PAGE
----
Making Special

I saw Joe the Hiker on the trail this morning as I walked to the knitting bench.  I told him he was right–the Sabbath is Saturday, but that I wasn’t planning to become a member of his church.  And I asked him to stop trying to talk me into it.  It felt good and clean to get that off my chest.  I want to stop trying to make people like me by being phony.

Saturday morning is a very quiet time to knit outside.  I saw a family on the opposite side of the road dressed up as if for a wedding–the two men wore striped ties, the little girls had on pink tutus, and the woman was in a striped dress.  They seemed to hesitate on the edge of the sidewalk opposite–it was clear that they didn’t know whether to talk to me or not, but finally the men crossed the street to ask me what I was doing.  I think they were Mormon missionaries–the best dressed ones I’ve ever seen.  Really, we could have had a fashion show right then and there.

My neighbor introduced her sister who is visiting from Michigan, and explained to her about my project.  Her sister told me she is part of a medieval reenactment group; her friend The Baronness knits tiny clothes for preemies…
–at this point, I was thinking, how practical…I should do that. But then she said–
…who die in the hospital…for burial.

Some people would say that is a waste of time and material.  But I think it’s an act of love, of meaning, even art…Evolutionary anthropologist, Ellen Dissanyake, says that humans have a biological drive to “make special” which is how she defines art. The Baroness, in this example, is making special for grieving parents.

Saturday 27

I drove to the bench today and found a new friend of mine, an artist, waiting for me.  We tossed ideas back and forth for a whole hour.

She told me that my knitting this rope every day is pretty obsessive.  I laughed and thanked her for stating the obvious.  I’m surprised no one has told me this yet in 3 years.  We both agreed that obsession goes with the territory of being an artist.  Her obsession is picking up old bottle caps…she’s been at it for years.  It is easy to feel slightly embarrassed about this need to return to the same thing over and over again.  I think the words artistic and autistic are close cousins for a reason.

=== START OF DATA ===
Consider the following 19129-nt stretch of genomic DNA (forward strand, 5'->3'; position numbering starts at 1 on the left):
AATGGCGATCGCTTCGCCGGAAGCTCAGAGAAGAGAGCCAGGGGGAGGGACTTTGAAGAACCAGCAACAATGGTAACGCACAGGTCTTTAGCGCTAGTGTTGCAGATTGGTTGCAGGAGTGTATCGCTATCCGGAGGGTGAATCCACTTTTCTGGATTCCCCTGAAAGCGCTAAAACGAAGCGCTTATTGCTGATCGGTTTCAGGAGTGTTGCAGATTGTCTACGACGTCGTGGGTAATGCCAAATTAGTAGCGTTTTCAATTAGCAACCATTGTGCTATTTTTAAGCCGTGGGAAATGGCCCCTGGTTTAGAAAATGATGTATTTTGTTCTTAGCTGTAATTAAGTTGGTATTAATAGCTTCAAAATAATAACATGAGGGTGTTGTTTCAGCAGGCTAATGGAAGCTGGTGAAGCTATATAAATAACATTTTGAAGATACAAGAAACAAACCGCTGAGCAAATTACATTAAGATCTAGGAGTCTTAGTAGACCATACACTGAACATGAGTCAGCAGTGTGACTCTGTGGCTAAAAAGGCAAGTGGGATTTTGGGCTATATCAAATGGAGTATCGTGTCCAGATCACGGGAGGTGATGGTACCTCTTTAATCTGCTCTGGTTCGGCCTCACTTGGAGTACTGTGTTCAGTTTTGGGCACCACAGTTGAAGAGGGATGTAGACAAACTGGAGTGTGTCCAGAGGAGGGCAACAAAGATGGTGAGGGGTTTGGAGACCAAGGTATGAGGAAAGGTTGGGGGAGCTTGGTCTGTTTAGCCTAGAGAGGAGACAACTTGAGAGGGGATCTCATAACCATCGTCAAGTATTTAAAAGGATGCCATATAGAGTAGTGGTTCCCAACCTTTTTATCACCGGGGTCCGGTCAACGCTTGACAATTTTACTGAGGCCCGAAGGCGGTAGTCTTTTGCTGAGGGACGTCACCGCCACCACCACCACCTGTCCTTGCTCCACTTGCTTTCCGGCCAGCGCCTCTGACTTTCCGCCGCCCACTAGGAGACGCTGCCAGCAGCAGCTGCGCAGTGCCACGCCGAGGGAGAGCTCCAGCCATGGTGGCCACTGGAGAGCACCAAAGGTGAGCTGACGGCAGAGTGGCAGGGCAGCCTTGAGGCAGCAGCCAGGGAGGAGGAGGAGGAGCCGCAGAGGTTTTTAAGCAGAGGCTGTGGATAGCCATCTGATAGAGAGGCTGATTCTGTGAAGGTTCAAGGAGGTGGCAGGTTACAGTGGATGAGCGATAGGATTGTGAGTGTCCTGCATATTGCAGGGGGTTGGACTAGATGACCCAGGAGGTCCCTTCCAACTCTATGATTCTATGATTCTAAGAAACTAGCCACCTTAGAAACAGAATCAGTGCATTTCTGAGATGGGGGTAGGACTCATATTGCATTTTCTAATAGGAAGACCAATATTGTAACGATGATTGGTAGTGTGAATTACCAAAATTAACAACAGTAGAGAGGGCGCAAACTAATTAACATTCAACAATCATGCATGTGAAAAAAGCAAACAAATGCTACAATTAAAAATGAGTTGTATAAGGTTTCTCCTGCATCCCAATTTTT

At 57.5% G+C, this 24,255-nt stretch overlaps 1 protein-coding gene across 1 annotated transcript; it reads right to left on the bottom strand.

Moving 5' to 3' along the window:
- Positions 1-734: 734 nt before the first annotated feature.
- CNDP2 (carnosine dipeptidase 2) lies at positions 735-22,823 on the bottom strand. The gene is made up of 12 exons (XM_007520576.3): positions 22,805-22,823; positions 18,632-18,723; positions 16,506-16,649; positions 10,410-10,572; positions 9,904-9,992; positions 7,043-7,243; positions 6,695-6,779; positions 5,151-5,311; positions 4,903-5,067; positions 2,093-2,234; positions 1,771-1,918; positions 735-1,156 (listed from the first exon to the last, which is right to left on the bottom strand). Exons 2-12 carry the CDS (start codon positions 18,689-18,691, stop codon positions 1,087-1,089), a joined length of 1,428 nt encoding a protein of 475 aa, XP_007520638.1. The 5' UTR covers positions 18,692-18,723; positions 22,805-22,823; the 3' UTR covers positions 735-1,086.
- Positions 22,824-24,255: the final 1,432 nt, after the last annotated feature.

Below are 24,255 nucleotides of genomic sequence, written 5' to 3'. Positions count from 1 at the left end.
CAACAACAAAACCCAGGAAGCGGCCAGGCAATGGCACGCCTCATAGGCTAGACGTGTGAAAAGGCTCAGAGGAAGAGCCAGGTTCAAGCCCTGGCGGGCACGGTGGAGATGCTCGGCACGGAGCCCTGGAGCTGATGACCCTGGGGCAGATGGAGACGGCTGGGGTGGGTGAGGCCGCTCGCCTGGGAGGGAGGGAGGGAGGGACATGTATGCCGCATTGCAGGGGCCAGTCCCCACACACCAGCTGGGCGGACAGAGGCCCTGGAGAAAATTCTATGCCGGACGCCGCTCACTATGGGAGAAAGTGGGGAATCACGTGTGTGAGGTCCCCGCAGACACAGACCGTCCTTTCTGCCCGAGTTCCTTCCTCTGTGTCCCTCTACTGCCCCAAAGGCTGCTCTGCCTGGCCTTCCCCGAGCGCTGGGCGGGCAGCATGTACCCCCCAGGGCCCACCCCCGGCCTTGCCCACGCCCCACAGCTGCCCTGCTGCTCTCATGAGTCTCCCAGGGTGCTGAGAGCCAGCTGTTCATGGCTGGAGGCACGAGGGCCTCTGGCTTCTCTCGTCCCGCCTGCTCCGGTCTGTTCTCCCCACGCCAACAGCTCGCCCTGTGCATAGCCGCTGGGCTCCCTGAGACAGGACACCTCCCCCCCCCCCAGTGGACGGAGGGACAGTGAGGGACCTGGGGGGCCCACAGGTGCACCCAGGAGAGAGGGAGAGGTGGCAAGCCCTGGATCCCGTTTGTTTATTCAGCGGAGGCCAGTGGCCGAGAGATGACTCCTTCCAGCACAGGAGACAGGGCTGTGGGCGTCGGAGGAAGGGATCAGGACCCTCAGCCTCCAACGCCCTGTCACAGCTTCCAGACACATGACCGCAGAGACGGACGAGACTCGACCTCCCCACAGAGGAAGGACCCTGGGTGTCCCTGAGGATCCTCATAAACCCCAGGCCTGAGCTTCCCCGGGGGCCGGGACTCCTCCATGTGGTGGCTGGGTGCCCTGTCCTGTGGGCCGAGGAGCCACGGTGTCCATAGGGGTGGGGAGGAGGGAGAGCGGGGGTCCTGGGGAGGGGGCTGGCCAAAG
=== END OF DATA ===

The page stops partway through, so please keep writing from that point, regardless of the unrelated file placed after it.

We talked about the artist’s way as a spiritual calling, serving the visions that come begging to be given form.  It doesn’t feel like an option to say no.  She compared it to a saint who tells a heavenly apparition, “I’m sorry, I’m too busy right now–it would interrupt my routine.”

I said that making art is a form of divination for me, and that when I don’t create, I lose access to a huge part of my psyche, my internal guidance system.  She said making art helps her to make sense of life, to find meaning.

Whether or not a work of art gets a red dot beside it, the greatest reward is the knowledge that you have brought something new into the world, something better than you could ever imagine.  The certainty that what you have made is good.  I always come back to this quote by Thomas Merton:

Do not depend on the hope of results. You may have to face the fact that your work will be apparently worthless and even achieve no result at all, if not perhaps results opposite to what you expect. As you get used to this idea, you start more and more to concentrate not on the results, but on the value, the rightness, the truth of the work itself.



One thought on “Making Special

  1. Cheryl says:

    I like the quote. I think it is probably true. As I lose sight of the potential to sell an item I make, I gain perspective on the intrinsic value it has in making me feel good while I make it.

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